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## Inverse Strategies For Characterization Of Material Properties

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**Author**

Aguilo, Miguel

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**Abstract**

The imaging of constitutive parameters is of interest in many science and engineering fields. Indeed, non-invasive and nondestructive techniques are used to characterize key properties of a system given its response due to an external excitation. Then, assuming a priori a given model of the system, the measured response and an inverse approach are used to identify material properties. This work was undertaken in the context of identification of spatially-varying elastic and viscoelastic parameters of solids using vibroacoustics based techniques. Two optimization approaches, nongradient and gradient-based optimization, were investigated in this work. Initially, nongradient-based algorithms were preferred over gradient-based algorithms because of there ability to find global minima irrespective of initial guesses. For instance, Gaussian radial basis functions were used to construct a finite-dimensional representation of the elastic moduli. Then, an inverse approach was used to approximate the spatiallyvarying elastic moduli through the system response induced by the radiation force of ultrasound. The inverse problem was cast as an optimization problem in which a least-square error functional that quantified the misfit between the experimental and finite element representation system response is minimized by searching over a space of admissible vectors that best describe the spatial distribution of the elastic moduli. Subsequently, gradient-based optimization was preferred over nongradient-based optimization as the number of design variables increased due to the increment in computational cost. Two inverse approaches, L2-adjoint and concept of error in constitutive equation, were investigated in the context of gradient-based optimization. First, the L2-adjoint inverse approach was used to characterize spatially-varying viscoelastic properties because of its advantage to efficiently calculate the gradient of the error functional with respect to the design variables by solving the corresponding adjoint equations. The inverse problem was cast as an optimization problem in which a least-square error functional that quantified the misfit between the experimental and the finite element representation system response is minimized by searching over a space of admissible functions that best describe the spatially-varying viscoelastic properties. Given that the least-square error functional is non-convex, an inverse approach based on the concept of error in constitutive equation was investigated. The convexity property of the error in constitutive equation functionals, shown extensively for elliptic boundary value problems, reduce the sensitivity of the inverse solution to parameter initialization. The inverse problem was cast as an optimization problem in which an error in constitutive equation functional that quantified the misfit between the kinematically and dynamically admissible stress fields is minimized by searching over a space of admissible functions that best describe the spatially-varying viscoelastic properties. Contrary to the L2-adjoint inverse approach, the gradient equation is easily derived by taking the direct derivative of the error in constitutive equation functional with respect to the design variables. The feasibility of the proposed inverse approaches is demonstrated through a series of numerical and physical experiments. Results show that the proposed inverse approaches have the potential to characterize spatially-varying elastic and viscoelastic properties of solids in realistic settings. Furthermore, it will be shown that the inverse approach based on the concept of error in constitutive equation outperformed the L2-adjoint inverse approach.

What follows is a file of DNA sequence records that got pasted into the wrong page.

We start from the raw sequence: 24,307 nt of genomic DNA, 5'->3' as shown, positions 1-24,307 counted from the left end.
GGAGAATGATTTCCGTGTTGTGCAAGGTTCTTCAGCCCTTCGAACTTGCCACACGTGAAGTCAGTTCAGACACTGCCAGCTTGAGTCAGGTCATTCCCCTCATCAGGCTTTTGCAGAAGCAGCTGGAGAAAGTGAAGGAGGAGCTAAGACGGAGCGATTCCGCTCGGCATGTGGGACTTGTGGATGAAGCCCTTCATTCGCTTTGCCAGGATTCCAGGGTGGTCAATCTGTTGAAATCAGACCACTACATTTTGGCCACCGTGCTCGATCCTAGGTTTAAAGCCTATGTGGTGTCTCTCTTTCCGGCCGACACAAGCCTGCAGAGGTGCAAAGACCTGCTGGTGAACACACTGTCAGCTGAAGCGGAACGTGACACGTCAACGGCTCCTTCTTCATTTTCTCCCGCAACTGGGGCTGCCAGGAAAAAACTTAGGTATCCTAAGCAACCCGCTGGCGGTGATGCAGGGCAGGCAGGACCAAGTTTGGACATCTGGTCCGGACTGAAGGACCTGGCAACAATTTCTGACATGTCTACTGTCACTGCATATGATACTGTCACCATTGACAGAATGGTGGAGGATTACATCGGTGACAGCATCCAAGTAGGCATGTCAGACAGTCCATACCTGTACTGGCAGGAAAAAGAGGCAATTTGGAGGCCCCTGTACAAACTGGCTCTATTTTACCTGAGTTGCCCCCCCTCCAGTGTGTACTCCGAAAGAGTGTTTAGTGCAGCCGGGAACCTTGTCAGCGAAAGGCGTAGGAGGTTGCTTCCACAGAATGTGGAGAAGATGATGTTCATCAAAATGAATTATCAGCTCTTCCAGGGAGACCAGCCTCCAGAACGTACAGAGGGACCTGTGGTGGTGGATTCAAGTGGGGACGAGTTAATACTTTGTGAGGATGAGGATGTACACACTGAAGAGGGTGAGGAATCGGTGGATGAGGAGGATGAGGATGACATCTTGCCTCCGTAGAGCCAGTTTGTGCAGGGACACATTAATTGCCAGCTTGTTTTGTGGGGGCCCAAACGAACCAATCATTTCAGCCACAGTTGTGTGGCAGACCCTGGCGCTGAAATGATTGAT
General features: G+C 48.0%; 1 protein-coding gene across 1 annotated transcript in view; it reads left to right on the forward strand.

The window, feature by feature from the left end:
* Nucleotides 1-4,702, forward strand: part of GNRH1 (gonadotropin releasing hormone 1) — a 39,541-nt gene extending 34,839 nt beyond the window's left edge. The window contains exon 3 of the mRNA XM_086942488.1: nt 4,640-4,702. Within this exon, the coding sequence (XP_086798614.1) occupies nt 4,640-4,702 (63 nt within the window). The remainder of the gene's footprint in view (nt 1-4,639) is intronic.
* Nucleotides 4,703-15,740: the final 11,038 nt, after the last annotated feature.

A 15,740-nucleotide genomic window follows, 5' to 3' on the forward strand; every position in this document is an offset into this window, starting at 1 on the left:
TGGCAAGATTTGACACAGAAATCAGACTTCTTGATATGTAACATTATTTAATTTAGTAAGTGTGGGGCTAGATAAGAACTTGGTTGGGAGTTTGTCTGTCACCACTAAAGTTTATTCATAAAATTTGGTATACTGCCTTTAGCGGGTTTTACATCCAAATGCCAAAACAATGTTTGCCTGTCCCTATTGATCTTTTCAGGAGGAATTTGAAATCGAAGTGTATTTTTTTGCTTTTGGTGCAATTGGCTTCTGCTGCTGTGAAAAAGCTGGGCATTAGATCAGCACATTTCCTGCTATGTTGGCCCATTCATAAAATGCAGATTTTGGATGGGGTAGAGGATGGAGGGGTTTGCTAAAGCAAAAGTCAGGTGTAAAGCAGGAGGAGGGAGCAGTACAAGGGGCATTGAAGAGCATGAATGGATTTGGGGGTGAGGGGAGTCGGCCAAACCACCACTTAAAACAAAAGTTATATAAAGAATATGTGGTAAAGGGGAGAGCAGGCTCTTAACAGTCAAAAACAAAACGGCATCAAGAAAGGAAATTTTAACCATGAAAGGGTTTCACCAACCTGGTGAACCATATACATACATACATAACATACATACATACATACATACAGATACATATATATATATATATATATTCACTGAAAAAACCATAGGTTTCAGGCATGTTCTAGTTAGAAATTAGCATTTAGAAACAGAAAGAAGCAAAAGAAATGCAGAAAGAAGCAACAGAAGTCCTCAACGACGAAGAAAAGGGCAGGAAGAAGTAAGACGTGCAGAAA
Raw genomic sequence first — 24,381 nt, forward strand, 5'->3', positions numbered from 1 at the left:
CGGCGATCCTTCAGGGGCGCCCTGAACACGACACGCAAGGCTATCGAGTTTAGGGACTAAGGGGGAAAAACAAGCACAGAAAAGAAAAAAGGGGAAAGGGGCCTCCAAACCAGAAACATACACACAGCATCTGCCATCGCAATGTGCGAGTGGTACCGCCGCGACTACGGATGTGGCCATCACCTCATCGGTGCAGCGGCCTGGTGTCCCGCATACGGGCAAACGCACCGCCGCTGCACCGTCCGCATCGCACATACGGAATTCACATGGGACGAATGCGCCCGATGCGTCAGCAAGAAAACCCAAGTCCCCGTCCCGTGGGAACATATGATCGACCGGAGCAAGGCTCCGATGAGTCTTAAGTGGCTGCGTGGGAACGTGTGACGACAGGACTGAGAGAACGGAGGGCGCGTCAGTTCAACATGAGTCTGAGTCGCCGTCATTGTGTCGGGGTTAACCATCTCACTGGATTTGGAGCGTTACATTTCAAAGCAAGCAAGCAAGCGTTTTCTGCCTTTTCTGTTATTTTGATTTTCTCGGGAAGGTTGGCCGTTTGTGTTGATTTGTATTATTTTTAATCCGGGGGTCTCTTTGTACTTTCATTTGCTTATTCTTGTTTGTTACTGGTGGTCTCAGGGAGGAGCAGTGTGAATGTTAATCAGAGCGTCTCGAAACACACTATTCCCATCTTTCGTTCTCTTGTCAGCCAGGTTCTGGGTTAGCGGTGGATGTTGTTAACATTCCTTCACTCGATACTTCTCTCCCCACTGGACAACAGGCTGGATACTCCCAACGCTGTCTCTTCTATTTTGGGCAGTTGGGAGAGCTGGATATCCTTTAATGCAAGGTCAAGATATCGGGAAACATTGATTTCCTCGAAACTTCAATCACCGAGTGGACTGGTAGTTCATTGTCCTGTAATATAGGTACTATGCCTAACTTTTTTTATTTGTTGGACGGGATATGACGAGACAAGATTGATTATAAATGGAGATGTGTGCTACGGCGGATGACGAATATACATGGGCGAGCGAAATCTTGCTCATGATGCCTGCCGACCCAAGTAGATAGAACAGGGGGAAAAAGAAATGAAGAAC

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**Date Issued**

2011-01-31#####
**Subject**

viscoelasticity imaging; inverse problem; vibroacoustography

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**Committee Chair**

Aquino, Wilkins

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**Committee Member**

Mukherjee, Subrata; Ingraffea, Anthony R; Bonassar, Lawrence

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**Degree Discipline**

Civil and Environmental Engineering

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**Degree Name**

Ph. D., Civil and Environmental Engineering

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**Degree Level**

Doctor of Philosophy

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**Type**

dissertation or thesis